Like this comment
Posted by resident
a resident of Charleston Meadows
on Apr 22, 2017 at 7:28 pm

Hey - how about GM in Venezuela? That is not turning out so well - is it? Venezuela is going to take the factory and what ever is there - dam the company and the US. All of the cars that are sitting there now - all of the equipment. Strange - foreign countries have a habit of doing things like this - don't they. And blame it on TRUMP? He is not yet up to the 100 days. Blame it on GM who made bad decisions. NAFTA did not include Venezuela.
I have Ford stock that is going no where. I used to work for Ford Aerospace & Communications in Palo Alto which is now SSP. Loral bought FACC because we had a huge pension fund - and had to sue over that. And it all went bankrupt and was bought by someone else. What a tax nightmare this all was.
Bottom line - It didn't matter what color anyone was - we all had good educations and worked well together - it had nothing to do with sexual orientation. We are all connected on FB and support know how good we all are.


Like this comment
Posted by Sanctuary
a resident of Old Palo Alto
on Apr 22, 2017 at 7:47 pm

[Post removed.]


Like this comment
Posted by Sigh
a resident of Mountain View
on Apr 22, 2017 at 8:01 pm

[Post removed.]


Like this comment
Posted by Curmudgeon
a resident of Downtown North
on Apr 22, 2017 at 8:07 pm

"Hey - how about GM in Venezuela? That is not turning out so well - is it? Venezuela is going to take the factory and what ever is there - dam the company and the US."

Yeah. They wouldn't dare try that if Trump was president.


Like this comment
Posted by resident
a resident of Charleston Meadows
on Apr 22, 2017 at 8:23 pm

[Post removed.]


Like this comment
Posted by Curmudgeon
a resident of Downtown North
on Apr 22, 2017 at 8:32 pm

[Post removed.]


8 people like this
Posted by Sanctuary
a resident of Old Palo Alto
on Apr 22, 2017 at 8:48 pm

resident, you may want to check your logic on that. Your boy doesn't go to his own properties for free. Just as with any other travel, the federal government is paying those properties. So on top of going every weekend unlike his predecessors, he's enriching himself with our money at the same time. The travel expenses so far are already almost the entire Obama vacation travel budget for his eight years. These are just the facts.


Like this comment
Posted by Resident
a resident of Barron Park
on Apr 22, 2017 at 9:59 pm

[Post removed.]


Like this comment
Posted by There It Is
a resident of Midtown
on Apr 22, 2017 at 10:26 pm

[Post removed.]


17 people like this
Posted by Nayeli
a resident of Midtown
on Apr 22, 2017 at 10:59 pm

Remember: Most California residents oppose the concept of "sanctuary cities" or "sanctuary counties:"

Web Link


1 person likes this
Posted by Resident
a resident of Barron Park
on Apr 23, 2017 at 7:55 am

[Post removed.]


Like this comment
Posted by There It Is
a resident of Midtown
on Apr 23, 2017 at 8:35 am

[Post removed due to deletion of referenced comment.]


7 people like this
Posted by Martha
a resident of Old Palo Alto
on Apr 23, 2017 at 10:36 am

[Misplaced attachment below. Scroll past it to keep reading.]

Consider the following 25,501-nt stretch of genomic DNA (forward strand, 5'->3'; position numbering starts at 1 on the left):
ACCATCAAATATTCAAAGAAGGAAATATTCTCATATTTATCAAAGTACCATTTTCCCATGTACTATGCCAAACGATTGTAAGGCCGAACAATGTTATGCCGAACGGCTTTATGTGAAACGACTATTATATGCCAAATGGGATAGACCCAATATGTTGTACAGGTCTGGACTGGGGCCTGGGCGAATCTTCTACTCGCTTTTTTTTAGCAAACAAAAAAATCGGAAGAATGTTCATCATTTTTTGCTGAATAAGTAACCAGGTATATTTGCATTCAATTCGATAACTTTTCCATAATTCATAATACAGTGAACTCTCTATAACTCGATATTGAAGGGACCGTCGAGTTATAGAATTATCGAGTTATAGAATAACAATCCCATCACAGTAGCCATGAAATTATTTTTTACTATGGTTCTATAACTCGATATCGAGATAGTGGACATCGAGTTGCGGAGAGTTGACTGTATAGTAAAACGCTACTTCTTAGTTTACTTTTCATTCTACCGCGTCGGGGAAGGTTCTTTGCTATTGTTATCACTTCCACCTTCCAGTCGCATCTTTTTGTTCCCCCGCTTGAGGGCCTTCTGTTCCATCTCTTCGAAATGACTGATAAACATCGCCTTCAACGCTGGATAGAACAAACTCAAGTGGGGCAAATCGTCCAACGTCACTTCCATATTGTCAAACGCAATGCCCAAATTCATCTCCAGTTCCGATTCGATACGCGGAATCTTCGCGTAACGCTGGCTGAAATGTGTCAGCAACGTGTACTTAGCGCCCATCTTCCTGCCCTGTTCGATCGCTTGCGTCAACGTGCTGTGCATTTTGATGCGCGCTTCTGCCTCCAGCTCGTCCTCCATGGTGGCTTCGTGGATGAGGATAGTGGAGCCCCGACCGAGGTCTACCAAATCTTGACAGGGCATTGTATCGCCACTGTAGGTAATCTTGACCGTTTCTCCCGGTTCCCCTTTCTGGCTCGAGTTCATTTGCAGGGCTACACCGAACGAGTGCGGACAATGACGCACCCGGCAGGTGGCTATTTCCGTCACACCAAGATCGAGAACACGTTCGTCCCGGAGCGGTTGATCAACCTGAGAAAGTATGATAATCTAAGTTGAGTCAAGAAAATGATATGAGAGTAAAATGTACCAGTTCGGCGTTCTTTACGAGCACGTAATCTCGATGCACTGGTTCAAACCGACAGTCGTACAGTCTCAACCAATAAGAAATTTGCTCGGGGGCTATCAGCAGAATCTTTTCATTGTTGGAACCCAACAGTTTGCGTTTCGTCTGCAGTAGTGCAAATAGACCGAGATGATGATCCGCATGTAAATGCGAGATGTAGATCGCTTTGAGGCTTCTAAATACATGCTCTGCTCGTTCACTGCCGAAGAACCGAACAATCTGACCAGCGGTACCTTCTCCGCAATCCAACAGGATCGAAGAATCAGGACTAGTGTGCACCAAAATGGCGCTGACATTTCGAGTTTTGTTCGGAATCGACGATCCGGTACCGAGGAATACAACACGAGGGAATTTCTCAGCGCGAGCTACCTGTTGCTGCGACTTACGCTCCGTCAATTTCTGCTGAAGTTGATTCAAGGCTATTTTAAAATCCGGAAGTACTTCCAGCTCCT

Dear Sanctuary,

No, I'm not a "fanatic." I simply believe in upholding rule of law and protecting the borders of the United States.

Back to the fundamental topic here, and one we should all strive our best to discuss in a civil and polite manner.

Sanctuary, I request you please put forth a valid argument in support of sanctuary city policies, if that is your actual POV.

This latest article about immigrants not knowing their rights amid rumors of ICE deportations keeps the current debate and conversation about immigration policies in the forefront of our community discussion here.

There are many American citizens and legal immigrants who all believe strongly in the value of having and upholding sound immigration laws and public policies, including me. This camp also believes that California State and local elected officials ought to follow the federal immigration laws and not create obstructions for ICE in doing its job.

Please, provide a sound argument for breaking the immigration laws of the United States. I'd greatly appreciate the opportunity to provide the reason and logic behind the right side of that argument, and why the promotion of sanctuary city and sanctuary state policies in California only promote degradation of rule of law overall for everyone.

Please provide reasons and facts, and at least state clearly your actual POV. Do you actually believe California State and local gov elected officials ought to be promoting sanctuary State and sanctuary city policies, and if so why?

Thank you kindly,



7 people like this
Posted by resident
a resident of Charleston Meadows
on Apr 23, 2017 at 10:50 am

Senator Kevin Deleon promoted the bill for Sanctuary Cities which define our "values".
He was born in San Diego and has a good educational background. He represents the LA downtown and East LA. In his Wikipedia web page he says that the majority of his relatives would be deported because they have false identification, false social security cards, false green cards - but hey - that is what is required to live in LA. From where I am sitting he is trying to legalize his own relatives so this is a self serving effort.


4 people like this
Posted by Curmudgeon
a resident of Downtown North
on Apr 23, 2017 at 4:29 pm

"In his Wikipedia web page he says that the majority of his relatives would be deported because they have false identification, false social security cards, false green cards..."

Exactly. Papers are meaningless. For that reason this deportation business will quickly devolve to its base objective: deporting everybody with dark skin.